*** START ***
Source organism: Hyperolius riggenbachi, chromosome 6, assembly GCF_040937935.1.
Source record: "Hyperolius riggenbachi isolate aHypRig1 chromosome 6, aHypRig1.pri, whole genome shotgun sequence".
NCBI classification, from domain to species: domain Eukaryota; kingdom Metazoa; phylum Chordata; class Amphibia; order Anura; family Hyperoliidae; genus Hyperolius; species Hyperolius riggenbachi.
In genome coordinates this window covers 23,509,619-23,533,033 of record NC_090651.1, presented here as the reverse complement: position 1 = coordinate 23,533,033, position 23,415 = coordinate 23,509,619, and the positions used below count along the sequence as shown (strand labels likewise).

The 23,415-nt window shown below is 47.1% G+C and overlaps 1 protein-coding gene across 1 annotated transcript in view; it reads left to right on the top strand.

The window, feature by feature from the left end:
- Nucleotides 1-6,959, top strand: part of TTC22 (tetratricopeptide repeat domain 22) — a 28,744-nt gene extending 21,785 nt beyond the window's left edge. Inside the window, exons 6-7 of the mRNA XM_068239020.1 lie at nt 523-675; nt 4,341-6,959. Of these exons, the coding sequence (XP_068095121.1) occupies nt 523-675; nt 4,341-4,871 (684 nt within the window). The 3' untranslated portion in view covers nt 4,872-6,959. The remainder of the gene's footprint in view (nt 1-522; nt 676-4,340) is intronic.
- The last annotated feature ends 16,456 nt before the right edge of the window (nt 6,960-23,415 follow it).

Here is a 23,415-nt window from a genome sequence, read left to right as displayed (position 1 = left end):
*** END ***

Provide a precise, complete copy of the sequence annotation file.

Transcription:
Source organism: Hyperolius riggenbachi, chromosome 6, assembly GCF_040937935.1.
Source record: "Hyperolius riggenbachi isolate aHypRig1 chromosome 6, aHypRig1.pri, whole genome shotgun sequence".
NCBI classification, from domain to species: domain Eukaryota; kingdom Metazoa; phylum Chordata; class Amphibia; order Anura; family Hyperoliidae; genus Hyperolius; species Hyperolius riggenbachi.
In genome coordinates this window covers 23,509,619-23,533,033 of record NC_090651.1, presented here as the reverse complement: position 1 = coordinate 23,533,033, position 23,415 = coordinate 23,509,619, and the positions used below count along the sequence as shown (strand labels likewise).

The 23,415-nt window shown below is 47.1% G+C and overlaps 1 protein-coding gene across 1 annotated transcript in view; it reads left to right on the top strand.

The window, feature by feature from the left end:
- Nucleotides 1-6,959, top strand: part of TTC22 (tetratricopeptide repeat domain 22) — a 28,744-nt gene extending 21,785 nt beyond the window's left edge. Inside the window, exons 6-7 of the mRNA XM_068239020.1 lie at nt 523-675; nt 4,341-6,959. Of these exons, the coding sequence (XP_068095121.1) occupies nt 523-675; nt 4,341-4,871 (684 nt within the window). The 3' untranslated portion in view covers nt 4,872-6,959. The remainder of the gene's footprint in view (nt 1-522; nt 676-4,340) is intronic.
- The last annotated feature ends 16,456 nt before the right edge of the window (nt 6,960-23,415 follow it).

Here is a 23,415-nt window from a genome sequence, read left to right as displayed (position 1 = left end):